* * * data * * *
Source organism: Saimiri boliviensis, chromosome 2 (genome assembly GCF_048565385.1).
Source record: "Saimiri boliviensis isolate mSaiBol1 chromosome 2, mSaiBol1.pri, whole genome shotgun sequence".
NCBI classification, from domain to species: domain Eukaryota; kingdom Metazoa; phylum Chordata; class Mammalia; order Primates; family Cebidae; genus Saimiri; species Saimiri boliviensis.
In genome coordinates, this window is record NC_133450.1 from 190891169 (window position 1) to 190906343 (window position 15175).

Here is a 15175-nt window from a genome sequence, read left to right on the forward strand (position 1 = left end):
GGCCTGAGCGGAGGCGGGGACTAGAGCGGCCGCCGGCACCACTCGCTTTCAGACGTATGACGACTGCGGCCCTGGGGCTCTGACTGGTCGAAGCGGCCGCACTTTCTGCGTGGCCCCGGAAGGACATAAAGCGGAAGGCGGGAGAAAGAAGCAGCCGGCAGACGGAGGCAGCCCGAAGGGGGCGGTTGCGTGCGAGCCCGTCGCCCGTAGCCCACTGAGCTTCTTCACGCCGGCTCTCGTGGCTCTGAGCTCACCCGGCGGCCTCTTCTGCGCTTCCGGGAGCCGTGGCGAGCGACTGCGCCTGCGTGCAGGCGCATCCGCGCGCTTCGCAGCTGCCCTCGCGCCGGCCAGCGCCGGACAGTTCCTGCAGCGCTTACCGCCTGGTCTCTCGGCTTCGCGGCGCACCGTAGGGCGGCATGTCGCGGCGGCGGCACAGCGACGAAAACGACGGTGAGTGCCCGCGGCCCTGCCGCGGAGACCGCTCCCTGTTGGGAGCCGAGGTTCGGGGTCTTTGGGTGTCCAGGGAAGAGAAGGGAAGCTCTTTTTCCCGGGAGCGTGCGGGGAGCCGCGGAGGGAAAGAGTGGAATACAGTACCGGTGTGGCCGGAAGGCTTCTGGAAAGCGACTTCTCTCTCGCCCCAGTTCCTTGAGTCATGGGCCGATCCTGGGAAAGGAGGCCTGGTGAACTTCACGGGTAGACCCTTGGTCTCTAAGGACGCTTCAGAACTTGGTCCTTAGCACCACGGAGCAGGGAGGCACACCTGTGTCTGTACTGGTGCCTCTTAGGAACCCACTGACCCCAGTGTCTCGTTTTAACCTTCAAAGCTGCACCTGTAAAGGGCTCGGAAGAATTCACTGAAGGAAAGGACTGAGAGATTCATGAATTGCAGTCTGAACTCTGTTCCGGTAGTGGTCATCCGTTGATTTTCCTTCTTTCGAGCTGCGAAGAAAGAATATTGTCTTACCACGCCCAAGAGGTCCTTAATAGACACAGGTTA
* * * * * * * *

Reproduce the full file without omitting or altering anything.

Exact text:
Source organism: Saimiri boliviensis, chromosome 2 (genome assembly GCF_048565385.1).
Source record: "Saimiri boliviensis isolate mSaiBol1 chromosome 2, mSaiBol1.pri, whole genome shotgun sequence".
NCBI classification, from domain to species: domain Eukaryota; kingdom Metazoa; phylum Chordata; class Mammalia; order Primates; family Cebidae; genus Saimiri; species Saimiri boliviensis.
In genome coordinates, this window is record NC_133450.1 from 190891169 (window position 1) to 190906343 (window position 15175).

Here is a 15175-nt window from a genome sequence, read left to right on the forward strand (position 1 = left end):
GGCCTGAGCGGAGGCGGGGACTAGAGCGGCCGCCGGCACCACTCGCTTTCAGACGTATGACGACTGCGGCCCTGGGGCTCTGACTGGTCGAAGCGGCCGCACTTTCTGCGTGGCCCCGGAAGGACATAAAGCGGAAGGCGGGAGAAAGAAGCAGCCGGCAGACGGAGGCAGCCCGAAGGGGGCGGTTGCGTGCGAGCCCGTCGCCCGTAGCCCACTGAGCTTCTTCACGCCGGCTCTCGTGGCTCTGAGCTCACCCGGCGGCCTCTTCTGCGCTTCCGGGAGCCGTGGCGAGCGACTGCGCCTGCGTGCAGGCGCATCCGCGCGCTTCGCAGCTGCCCTCGCGCCGGCCAGCGCCGGACAGTTCCTGCAGCGCTTACCGCCTGGTCTCTCGGCTTCGCGGCGCACCGTAGGGCGGCATGTCGCGGCGGCGGCACAGCGACGAAAACGACGGTGAGTGCCCGCGGCCCTGCCGCGGAGACCGCTCCCTGTTGGGAGCCGAGGTTCGGGGTCTTTGGGTGTCCAGGGAAGAGAAGGGAAGCTCTTTTTCCCGGGAGCGTGCGGGGAGCCGCGGAGGGAAAGAGTGGAATACAGTACCGGTGTGGCCGGAAGGCTTCTGGAAAGCGACTTCTCTCTCGCCCCAGTTCCTTGAGTCATGGGCCGATCCTGGGAAAGGAGGCCTGGTGAACTTCACGGGTAGACCCTTGGTCTCTAAGGACGCTTCAGAACTTGGTCCTTAGCACCACGGAGCAGGGAGGCACACCTGTGTCTGTACTGGTGCCTCTTAGGAACCCACTGACCCCAGTGTCTCGTTTTAACCTTCAAAGCTGCACCTGTAAAGGGCTCGGAAGAATTCACTGAAGGAAAGGACTGAGAGATTCATGAATTGCAGTCTGAACTCTGTTCCGGTAGTGGTCATCCGTTGATTTTCCTTCTTTCGAGCTGCGAAGAAAGAATATTGTCTTACCACGCCCAAGAGGTCCTTAATAGACACAGGTTA